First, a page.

The music and theatre community in the London, Ont., region is remembering Colin Stewart as a “consummate musician” and a creative individual who could take a concept and turn it into an entire show and someone who will be sorely missed.
Stewart died in a single-vehicle crash on Sept. 5 at the age of 60.
Doug Varty, who said Stewart was “like family to me,” learned of his passing through a Facebook post from Stewart’s sister.
“(My wife Sandy and I) sat in shock and disbelief for quite a time, and as our day went on, memories of the moments that Colin and I, and our family and his, had spent interacting and working together just kept coming up,” Varty told Global News.
“Colin was a hard worker, a caring person, and someone who’d be in your corner when the chips were down. He had a gruff exterior, and could be quite fierce at times, but he had a big heart and was always concerned with doing what was right.”
Varty first knew of Stewart through Stewart’s older brothers, Ian and Ken. Varty says Ian suggested he hire Stewart as his bassist when he started The Doug Varty Band in 1988.
“We clicked right away, and Colin and I put a lot of time and effort into building the band into a known entity throughout Ontario.”
The two grew close on the road, talking about what Stewart described as “life, the universe, and everything.”
“Most of the time the two of us would travel together in the band van. I’d drop him off at his place and he’d say ‘Well, now we’ve solved all the world’s problems, we can have a good sleep. Call you tomorrow.’ He had that offhand, even glib way of talking, but under it you could sense a depth to everything he experienced.”
Stewart’s interest in music began at an early age. He even appeared onstage with Karen Carpenter when he was a young boy in the school choir, Varty adds.
Varty says Stewart’s musical talents also extended to musical revues, resulting in shows that he produced, directed and performed in, which played nationally and even internationally.
According to his obituary, “for 21 years, he co-wrote and produced, was the musical director for, and played in many musical Tribute shows with his partner, Chris McHarge under C2 Entertainment and later, Stewart McHarge Entertainment.”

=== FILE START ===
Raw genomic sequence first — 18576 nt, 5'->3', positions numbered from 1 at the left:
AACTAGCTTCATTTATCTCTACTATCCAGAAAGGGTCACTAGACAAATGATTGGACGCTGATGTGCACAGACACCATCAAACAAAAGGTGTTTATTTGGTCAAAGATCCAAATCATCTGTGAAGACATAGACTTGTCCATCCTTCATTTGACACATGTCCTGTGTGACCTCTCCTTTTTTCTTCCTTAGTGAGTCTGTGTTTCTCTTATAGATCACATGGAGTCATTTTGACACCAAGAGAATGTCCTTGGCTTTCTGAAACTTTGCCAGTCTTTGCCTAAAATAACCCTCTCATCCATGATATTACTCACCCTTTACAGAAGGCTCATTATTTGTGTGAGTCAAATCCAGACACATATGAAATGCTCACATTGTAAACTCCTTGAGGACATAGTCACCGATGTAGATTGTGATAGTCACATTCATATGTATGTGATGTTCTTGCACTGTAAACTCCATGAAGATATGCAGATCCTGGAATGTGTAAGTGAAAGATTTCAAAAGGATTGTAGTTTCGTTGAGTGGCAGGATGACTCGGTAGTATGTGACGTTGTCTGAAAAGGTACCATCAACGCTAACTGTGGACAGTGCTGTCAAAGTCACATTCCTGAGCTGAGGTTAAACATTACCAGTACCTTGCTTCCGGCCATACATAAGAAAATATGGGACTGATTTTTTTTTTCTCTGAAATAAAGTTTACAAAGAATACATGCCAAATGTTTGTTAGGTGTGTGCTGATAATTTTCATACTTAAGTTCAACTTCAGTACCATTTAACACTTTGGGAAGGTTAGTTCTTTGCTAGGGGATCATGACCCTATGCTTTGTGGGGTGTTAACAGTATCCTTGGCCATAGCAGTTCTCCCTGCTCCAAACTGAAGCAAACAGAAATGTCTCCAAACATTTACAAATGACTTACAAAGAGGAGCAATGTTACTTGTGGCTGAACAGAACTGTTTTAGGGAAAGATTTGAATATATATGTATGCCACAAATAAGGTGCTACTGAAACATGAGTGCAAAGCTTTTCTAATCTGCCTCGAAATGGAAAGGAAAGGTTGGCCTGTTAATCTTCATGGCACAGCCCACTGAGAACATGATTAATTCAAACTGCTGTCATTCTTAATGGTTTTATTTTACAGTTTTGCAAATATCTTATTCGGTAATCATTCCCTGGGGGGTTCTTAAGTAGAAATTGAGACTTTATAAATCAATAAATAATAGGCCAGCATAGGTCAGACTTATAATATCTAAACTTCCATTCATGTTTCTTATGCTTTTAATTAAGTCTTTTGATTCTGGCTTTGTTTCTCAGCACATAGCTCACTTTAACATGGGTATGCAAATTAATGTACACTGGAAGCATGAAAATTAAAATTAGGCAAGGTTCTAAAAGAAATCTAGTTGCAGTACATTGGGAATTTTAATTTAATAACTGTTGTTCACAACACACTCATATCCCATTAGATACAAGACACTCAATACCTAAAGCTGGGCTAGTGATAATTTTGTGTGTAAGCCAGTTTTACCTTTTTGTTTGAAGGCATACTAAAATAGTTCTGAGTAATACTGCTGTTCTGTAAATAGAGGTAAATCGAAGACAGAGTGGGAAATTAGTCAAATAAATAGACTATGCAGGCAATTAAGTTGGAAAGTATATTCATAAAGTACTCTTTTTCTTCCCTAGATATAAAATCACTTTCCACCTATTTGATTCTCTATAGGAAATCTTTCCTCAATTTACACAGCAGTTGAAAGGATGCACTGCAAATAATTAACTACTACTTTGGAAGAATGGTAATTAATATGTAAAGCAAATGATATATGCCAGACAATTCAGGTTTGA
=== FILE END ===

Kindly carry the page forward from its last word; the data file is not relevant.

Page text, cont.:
Those shows include Memories of Hank Williams and Patsy Cline, Hallelujah Tribute to Leonard Cohen, Doowop to Motown, and Rat Pack.
“Colin would actually create shows from nothing by writing a script and writing a score and hiring the different actors and musicians and theatres and rehearsing everything and basically taking it from just a concept to a show,” musician Chris Murphy told Global News.
“He was one of those rare people in this world who knew how to get things done.”
Murphy, on saxophone and vocals, played with Stewart, on bass, as part of the house band at the former Old Chicago Speakeasy and Grill on Carling Street in downtown London, which also included Varty on guitar and vocals.
“Colin always had a good attitude on the bandstand. I played with him for just over three years,” he said.
“We were a house band there like five nights a week in the 1990s.”
Murphy adds that Stewart’s death is “very scary” for all travelling musicians.
“How many musicians over the years have been going to play a show or coming back from playing a show and didn’t make it?“
The City of London also extended its condolences, with its Music Industry Development Officer stressing Stewart’s immense impact on the local music community.
“Colin was a hard-working musician who was an important part of London’s music scene and community,” said Cory Crossman.
“He was very supportive of local musicians and took immediate interest in London’s music strategy as a key member of the Musicians Task Force. Colin was filled with a passion for music and will be remembered as a leader.”
Stewart’s support of other artists extended to his involvement with the London Musicians Association, where he was president for seven years.
“(He) put a lot of blood, sweat and tears into making things better for all working musicians in our area and beyond,” Varty said of Stewart’s time with the association.
The Grand Theatre added that Stewart was “instrumental in negotiating the CERB and the extension of the CERB for artists” during the ongoing COVID-19 pandemic.
The family will mourn his passing privately but “an appropriate celebration of his life” will be announced at a later date, the obituary reads.
Instead of flowers, people are asked to donate to the Duncan Grant Bursary, a bursary established by Stewart in honour of a pre-deceased friend that helps “support local young talent in pursuit of their musical goals.”